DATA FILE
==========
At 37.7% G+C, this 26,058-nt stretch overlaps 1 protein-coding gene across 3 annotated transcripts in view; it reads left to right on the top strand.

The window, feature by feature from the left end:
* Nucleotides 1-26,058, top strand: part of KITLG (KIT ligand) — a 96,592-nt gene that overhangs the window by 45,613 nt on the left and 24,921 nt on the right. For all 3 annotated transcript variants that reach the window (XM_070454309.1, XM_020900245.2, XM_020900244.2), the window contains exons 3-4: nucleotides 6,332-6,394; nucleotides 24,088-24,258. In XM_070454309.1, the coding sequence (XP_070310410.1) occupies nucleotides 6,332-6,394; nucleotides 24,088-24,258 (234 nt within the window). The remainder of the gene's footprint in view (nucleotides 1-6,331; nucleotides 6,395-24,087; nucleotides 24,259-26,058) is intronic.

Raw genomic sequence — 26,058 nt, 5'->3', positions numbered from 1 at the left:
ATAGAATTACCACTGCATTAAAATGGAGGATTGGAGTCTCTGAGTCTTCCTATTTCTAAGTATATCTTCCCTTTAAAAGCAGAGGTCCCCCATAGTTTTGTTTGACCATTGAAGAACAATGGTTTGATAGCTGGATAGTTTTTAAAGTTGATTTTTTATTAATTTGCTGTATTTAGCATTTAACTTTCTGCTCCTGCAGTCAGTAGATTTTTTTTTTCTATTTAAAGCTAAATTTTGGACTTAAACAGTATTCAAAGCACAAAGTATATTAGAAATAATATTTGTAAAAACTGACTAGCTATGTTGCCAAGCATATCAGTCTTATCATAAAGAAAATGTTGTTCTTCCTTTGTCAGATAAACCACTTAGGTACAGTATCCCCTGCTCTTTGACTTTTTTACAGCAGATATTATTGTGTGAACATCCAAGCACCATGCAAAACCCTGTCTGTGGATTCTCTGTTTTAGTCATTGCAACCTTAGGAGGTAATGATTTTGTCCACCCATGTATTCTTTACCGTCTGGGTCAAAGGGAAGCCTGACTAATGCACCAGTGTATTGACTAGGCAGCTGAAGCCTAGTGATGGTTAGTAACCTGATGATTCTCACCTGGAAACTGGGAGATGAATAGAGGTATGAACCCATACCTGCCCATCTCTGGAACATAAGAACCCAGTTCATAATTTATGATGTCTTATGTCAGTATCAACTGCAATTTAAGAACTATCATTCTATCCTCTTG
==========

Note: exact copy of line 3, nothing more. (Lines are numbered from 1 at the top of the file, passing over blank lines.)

* Nucleotides 1-26,058, top strand: part of KITLG (KIT ligand) — a 96,592-nt gene that overhangs the window by 45,613 nt on the left and 24,921 nt on the right. For all 3 annotated transcript variants that reach the window (XM_070454309.1, XM_020900245.2, XM_020900244.2), the window contains exons 3-4: nucleotides 6,332-6,394; nucleotides 24,088-24,258. In XM_070454309.1, the coding sequence (XP_070310410.1) occupies nucleotides 6,332-6,394; nucleotides 24,088-24,258 (234 nt within the window). The remainder of the gene's footprint in view (nucleotides 1-6,331; nucleotides 6,395-24,087; nucleotides 24,259-26,058) is intronic.